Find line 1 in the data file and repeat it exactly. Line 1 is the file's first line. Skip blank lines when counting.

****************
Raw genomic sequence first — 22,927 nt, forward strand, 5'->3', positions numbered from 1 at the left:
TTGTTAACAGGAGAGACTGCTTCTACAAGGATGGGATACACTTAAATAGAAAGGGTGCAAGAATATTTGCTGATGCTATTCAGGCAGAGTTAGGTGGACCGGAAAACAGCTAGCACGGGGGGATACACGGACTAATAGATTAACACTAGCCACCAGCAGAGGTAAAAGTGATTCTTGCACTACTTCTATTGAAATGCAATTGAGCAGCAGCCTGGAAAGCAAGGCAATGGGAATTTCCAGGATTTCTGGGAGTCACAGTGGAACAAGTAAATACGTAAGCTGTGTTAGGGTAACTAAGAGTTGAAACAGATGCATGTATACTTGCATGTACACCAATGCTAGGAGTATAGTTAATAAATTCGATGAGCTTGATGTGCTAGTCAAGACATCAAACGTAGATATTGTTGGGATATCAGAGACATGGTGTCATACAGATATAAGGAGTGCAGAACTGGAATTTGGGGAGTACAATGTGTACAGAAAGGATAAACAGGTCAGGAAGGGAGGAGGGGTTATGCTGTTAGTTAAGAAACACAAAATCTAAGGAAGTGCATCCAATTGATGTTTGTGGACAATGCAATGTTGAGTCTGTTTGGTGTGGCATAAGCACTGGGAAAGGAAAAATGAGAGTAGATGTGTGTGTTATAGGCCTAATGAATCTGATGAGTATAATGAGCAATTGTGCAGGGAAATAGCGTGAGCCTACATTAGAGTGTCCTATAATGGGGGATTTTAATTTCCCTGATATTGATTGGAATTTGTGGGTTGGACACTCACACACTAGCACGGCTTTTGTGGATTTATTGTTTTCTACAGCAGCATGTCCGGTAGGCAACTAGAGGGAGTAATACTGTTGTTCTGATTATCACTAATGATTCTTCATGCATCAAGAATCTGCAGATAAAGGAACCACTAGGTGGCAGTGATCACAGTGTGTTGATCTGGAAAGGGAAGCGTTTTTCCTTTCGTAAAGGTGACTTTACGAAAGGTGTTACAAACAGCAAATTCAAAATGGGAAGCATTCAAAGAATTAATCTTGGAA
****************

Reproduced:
Raw genomic sequence first — 22,927 nt, forward strand, 5'->3', positions numbered from 1 at the left: